This Sunday will be Father’s Day, the day Americans honor and pay tribute to their fathers.
Father’s Day has its roots in a celebration in Washington state in 1910. A woman named Sonora Smart Dodd wanted to honor and celebrate her father, William Smart, who was a hero in her estimation. He was a Civil War veteran and a single parent, who raised her and her five younger brothers after his wife died in childbirth.
That first celebration in Washington didn’t become a national holiday until President Lyndon Johnson signed a presidential proclamation in 1966 assigning the third Sunday in June as Father’s Day. Even then, it wasn’t widely recognized until President Nixon made it a permanent holiday in 1972.
Father’s Day is a big day for Hallmark with 72 million cards sold each year. Half of those are purchased for fathers and 20% are given to husbands. And although we’ll spend about $12.7 billion for gifts and cards for Dad, our spending still takes second place to what we spend on our mothers ($21 billion).
So, what to do for Dad on Father’s Day? It depends on your father, of course. In our house, my husband prefers a special meal at home. But it still might be a good idea to take Dad out for dinner. If you don’t know what to get him, a gift card is always appropriate.
Sadly, there are some people who don’t have a good relationship with their father if they have any relationship at all. And there are those of us whose fathers have passed away. What about us?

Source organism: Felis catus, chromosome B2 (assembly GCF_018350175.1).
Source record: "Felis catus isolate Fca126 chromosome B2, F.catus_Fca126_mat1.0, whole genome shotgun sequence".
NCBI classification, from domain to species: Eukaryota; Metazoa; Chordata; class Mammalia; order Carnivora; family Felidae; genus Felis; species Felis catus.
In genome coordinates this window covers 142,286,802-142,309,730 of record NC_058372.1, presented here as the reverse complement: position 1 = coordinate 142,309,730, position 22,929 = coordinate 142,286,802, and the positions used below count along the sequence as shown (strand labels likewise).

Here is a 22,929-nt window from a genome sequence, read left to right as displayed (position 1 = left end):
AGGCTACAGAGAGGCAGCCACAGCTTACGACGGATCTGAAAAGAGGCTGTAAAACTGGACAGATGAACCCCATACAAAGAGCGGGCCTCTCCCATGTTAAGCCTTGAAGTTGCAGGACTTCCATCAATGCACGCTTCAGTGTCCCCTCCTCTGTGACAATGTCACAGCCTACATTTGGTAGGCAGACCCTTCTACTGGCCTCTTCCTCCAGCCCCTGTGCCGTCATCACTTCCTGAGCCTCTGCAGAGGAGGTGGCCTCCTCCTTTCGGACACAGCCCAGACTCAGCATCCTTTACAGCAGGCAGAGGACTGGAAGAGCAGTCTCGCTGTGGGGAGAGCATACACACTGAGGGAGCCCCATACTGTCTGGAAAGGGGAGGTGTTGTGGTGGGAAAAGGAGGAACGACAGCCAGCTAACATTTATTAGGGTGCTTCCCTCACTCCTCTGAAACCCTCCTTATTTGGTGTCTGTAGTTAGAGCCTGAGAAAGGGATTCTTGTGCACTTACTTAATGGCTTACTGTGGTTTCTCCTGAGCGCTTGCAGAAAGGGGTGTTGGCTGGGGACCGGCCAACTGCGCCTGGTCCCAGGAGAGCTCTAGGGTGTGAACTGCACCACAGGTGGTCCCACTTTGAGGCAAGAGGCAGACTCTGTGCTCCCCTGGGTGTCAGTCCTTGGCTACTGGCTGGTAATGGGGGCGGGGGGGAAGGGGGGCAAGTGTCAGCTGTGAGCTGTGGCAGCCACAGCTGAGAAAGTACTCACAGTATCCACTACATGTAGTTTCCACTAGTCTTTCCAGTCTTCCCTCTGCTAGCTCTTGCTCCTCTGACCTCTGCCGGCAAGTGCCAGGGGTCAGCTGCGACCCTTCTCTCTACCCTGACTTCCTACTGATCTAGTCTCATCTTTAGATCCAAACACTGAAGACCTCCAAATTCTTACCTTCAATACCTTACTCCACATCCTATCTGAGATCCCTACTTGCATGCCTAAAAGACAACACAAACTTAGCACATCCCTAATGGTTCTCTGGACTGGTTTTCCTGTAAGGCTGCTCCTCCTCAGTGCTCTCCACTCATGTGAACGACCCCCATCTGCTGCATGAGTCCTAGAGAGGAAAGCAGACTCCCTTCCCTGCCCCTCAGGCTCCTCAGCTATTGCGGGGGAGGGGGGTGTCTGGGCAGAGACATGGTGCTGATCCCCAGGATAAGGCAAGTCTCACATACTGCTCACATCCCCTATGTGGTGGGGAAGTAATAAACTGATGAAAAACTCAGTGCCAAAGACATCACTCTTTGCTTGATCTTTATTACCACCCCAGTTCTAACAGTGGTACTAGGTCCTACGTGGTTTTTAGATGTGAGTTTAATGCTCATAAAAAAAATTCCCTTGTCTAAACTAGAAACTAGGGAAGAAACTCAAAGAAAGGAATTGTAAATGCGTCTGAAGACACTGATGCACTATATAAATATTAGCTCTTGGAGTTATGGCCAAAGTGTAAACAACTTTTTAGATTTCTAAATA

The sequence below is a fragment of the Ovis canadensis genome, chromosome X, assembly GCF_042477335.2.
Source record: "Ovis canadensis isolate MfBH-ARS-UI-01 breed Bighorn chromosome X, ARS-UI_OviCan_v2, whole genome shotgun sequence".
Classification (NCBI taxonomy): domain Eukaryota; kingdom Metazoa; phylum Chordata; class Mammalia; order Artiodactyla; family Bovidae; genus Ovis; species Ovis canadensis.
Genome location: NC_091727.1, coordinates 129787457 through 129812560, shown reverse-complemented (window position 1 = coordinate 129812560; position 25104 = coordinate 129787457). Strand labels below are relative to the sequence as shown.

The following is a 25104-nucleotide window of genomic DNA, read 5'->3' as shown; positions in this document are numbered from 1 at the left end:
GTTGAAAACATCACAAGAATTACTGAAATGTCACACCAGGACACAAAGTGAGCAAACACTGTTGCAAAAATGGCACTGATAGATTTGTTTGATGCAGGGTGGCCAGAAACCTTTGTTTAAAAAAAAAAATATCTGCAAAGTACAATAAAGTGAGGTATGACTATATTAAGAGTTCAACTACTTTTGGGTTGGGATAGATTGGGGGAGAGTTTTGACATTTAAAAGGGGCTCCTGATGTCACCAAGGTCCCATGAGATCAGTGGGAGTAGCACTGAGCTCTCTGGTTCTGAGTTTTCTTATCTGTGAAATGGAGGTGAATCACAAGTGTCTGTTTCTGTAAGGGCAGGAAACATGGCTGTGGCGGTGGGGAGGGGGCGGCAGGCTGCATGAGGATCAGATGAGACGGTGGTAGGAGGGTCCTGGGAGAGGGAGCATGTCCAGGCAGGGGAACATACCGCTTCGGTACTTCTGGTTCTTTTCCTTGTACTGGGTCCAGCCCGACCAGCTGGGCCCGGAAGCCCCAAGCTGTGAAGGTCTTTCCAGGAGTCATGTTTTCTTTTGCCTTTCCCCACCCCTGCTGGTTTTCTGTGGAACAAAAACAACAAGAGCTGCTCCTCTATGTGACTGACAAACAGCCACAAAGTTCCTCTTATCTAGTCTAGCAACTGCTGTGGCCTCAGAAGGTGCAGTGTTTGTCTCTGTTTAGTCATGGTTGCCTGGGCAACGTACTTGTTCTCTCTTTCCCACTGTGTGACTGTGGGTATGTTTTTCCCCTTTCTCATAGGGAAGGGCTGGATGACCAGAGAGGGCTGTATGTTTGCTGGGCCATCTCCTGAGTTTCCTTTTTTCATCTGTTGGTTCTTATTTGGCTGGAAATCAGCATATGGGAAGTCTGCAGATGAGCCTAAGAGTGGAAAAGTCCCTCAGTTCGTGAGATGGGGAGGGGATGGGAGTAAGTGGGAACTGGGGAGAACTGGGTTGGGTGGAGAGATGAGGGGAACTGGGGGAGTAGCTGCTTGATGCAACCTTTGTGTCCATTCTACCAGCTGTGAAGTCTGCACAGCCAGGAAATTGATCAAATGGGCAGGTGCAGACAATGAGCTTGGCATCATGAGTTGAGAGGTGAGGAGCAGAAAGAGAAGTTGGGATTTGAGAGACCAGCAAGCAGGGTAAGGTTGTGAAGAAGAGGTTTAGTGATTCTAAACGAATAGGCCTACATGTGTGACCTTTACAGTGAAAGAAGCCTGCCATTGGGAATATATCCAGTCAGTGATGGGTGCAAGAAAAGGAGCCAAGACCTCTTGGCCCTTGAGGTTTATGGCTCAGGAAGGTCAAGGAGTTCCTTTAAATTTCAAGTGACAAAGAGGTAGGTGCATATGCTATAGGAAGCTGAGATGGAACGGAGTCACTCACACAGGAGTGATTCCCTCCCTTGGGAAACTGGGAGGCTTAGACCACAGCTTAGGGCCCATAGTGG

Because both my parents have passed away, I have long made it a practice to “adopt” a parent on those two special days, someone who doesn’t have family close. If you decide to try doing that, I suggest you buy a boutonniere for “your” man on Father’s Day. You might want to include a card and a small gift.
I usually choose someone from my church, but we have a variety of options available right here in Pell City. Diversicare of Pell City (205-338-3329) or Oak Circle Assisted Living in Pell City (205-884-4663) could connect you with someone to whom you could be a blessing.
Another option is the Colonel Robert L. Howard State Veteran's Home in Pell City (205-227-7985). I can’t think of a better way to celebrate Father’s Day than to share part of it with one of our heroes at the Veteran’s Home in Pell City.
For any of those options, be sure you call first and find out what you are allowed to give your “adoptee.” The staff at these places can also connect you with someone most in need of your generosity.
Whether you celebrate Father’s Day with your husband and kids, your own father or an adopted father, do something to celebrate the men in your life. And keep in mind the best gift of all and the one they will cherish the most is the gift of your time.